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 Wireless Security
The Institute of Electrical and Electronics Engineers (IEEE) is the professional standards organization for the development of communication and network standards. With the increase in wireless technology, standards such as the IEEE 802.11b became important to provide a mechanism for authentication and encryption in wireless communication. Wireless security provides for the encryption and message security to ensure the confidentiality and integrity of broadcast transmissions. Wireless security is also concerned with securing the sending and receiving devices. One of the first network security protocols defined by the 802.11b standard is Wireless Encryption Protocol (WEP), also called Wired Equivalency Privacy. WEP is a key-phrase based network security protocol that is used to encrypt transmissions being broadcasted. Unfortunately, WEP used a weak key and can be cracked using tools that are freely available.
To strengthen wireless security, Wi-Fi Protected Access (WPA) was developed. WPA was created by the Wi-Fi Alliance and was designed to enhance the security of wireless networks. There are two flavors of WPA: enterprise and personal. The enterprise method uses an authentication server to distribute different keys to each user while the personal method is less scalable and uses ‘pre-shared key’ (PSK) where every authorized computer on the wireless network is given the same passphrase.
WPA encrypts data using the RC4 stream cipher with a 128-bit key and a 48-bit initialization vector (IV). One major improvement WPA had over WEP is the Temporal Key Integrity Protocol (TKI) which changes the keys dynamically as it is being used. This, combined with the larger initialization vector, effectively defeats the key recovery attacks that WEP faces.
Another wireless security method used by mobile devices such as PDAs and phones is the Wireless Application Protocol (WAP).   WAP is a wireless security method that provides protection for mobile devices accessing the Internet. It provides session, transaction, and applications services while having low resource requirements. WAP provides security through the Wireless Transport Layer Security Protocol (WTLS) which performs through either anonymous authentication, server authentication, or client and server authentication. WTLS is a security protocol based on the industry standard Transport Layer Security (TLS) protocol that is optimized for narrow bandwidth communication channels. WTLS provides data integrity, privacy, and authentication as well as Denial of Service protection.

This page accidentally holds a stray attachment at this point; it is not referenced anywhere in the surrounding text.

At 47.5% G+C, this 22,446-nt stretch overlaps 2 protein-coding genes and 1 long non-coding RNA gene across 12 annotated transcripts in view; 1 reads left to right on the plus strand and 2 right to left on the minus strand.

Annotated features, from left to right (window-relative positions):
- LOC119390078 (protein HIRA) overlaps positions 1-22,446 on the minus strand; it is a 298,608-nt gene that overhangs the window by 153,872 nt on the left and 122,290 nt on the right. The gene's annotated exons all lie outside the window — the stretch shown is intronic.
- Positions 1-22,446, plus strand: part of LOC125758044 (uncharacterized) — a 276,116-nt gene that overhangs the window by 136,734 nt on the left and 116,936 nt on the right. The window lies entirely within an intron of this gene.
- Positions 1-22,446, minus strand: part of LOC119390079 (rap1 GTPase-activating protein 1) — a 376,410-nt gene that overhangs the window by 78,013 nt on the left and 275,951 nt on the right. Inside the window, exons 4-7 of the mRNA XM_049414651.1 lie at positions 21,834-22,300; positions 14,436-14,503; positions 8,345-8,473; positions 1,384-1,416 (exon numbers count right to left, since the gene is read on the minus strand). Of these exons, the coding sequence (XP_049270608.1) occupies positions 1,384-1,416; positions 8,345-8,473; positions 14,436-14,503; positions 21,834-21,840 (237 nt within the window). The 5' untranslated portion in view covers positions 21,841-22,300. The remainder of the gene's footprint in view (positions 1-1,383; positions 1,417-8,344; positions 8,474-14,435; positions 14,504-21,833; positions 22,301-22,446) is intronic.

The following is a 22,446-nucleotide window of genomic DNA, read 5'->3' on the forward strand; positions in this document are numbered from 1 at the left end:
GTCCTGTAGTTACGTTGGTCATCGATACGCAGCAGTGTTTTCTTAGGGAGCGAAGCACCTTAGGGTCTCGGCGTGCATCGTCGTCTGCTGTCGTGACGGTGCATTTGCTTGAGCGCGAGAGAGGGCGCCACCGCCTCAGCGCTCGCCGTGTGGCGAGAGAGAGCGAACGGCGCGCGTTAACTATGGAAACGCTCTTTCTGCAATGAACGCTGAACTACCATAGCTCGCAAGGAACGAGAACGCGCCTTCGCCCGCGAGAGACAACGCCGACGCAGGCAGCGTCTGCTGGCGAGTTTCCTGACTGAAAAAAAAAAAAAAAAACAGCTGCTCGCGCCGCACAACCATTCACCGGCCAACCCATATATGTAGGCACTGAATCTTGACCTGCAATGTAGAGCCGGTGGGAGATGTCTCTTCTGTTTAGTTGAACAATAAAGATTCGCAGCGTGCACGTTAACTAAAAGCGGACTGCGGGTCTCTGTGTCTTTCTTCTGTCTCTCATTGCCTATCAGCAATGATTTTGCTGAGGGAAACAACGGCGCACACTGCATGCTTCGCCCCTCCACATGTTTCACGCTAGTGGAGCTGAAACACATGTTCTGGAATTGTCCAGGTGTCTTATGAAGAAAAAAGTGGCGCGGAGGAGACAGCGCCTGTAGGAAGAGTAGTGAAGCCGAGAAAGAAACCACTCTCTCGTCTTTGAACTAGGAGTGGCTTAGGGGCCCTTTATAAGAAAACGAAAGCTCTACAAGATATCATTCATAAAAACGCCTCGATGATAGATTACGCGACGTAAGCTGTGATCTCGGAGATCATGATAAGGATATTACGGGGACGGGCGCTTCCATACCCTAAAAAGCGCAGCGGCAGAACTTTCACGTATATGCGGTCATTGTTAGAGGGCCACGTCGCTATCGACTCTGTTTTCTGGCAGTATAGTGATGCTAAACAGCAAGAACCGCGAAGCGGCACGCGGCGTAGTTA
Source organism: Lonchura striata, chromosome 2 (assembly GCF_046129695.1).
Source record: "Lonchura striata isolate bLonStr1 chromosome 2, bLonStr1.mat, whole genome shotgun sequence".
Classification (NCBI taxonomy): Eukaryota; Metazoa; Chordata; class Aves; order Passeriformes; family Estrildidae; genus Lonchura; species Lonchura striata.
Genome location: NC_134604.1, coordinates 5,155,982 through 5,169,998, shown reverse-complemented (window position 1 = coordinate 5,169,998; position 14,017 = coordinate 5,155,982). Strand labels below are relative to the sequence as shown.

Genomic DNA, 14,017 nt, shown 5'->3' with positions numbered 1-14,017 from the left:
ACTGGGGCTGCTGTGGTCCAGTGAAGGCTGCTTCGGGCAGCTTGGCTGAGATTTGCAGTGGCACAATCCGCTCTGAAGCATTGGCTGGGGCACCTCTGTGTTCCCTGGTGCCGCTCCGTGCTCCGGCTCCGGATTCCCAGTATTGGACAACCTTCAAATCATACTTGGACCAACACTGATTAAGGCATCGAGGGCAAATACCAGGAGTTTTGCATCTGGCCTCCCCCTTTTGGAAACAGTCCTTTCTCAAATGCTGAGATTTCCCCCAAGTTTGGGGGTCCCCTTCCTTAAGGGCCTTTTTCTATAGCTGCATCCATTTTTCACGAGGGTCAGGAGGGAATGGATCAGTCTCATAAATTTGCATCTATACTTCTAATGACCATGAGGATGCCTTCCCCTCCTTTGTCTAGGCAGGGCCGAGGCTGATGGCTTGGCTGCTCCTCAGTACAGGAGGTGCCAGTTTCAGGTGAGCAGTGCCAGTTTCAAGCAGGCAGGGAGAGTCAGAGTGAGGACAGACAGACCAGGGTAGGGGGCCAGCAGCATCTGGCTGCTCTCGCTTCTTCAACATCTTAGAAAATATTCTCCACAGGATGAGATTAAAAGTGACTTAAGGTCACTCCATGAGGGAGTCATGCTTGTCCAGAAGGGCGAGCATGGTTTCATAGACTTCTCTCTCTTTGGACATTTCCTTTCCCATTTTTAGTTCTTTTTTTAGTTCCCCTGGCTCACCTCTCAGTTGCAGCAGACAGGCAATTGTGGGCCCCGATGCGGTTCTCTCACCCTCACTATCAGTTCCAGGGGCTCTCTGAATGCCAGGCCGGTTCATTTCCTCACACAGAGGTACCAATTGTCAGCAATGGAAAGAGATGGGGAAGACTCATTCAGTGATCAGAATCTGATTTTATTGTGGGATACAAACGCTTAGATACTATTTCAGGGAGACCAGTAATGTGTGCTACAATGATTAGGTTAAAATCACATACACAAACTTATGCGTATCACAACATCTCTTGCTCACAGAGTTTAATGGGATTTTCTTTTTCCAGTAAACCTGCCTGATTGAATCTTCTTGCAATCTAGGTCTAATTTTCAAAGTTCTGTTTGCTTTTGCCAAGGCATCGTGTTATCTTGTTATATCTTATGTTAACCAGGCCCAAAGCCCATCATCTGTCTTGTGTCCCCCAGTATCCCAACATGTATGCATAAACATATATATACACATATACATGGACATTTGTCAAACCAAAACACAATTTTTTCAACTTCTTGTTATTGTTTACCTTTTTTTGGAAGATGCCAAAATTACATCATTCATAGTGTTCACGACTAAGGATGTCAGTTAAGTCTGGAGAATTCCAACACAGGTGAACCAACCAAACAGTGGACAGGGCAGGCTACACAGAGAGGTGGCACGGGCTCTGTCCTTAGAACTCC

A Service Set Identifiers (SSID) is a 32-character unique identifier that is attached to the packets sent over a Wireless Local Area Network (WLAN). This SSID acts like a password to connect to the access points and all those devices that are trying to communicate on the WLAN must have the same SSID. By default, this SSID usually broadcasts itself to everyone in the WLAN, but it is recommended that this SSID broadcast be disabled. This will provide a little security through obscurity.
In addition, it is recommended that Wi-Fi Protected Access (WPA) be utilized over Wired Equivalency Privacy (WEP) due to the added security that WPA provides. WPA provides improved integrity through its use of cyclic redundancy check (CRC) and secure message authentication code, or message integrity code, which uses a frame counter that prevents replay type attacks.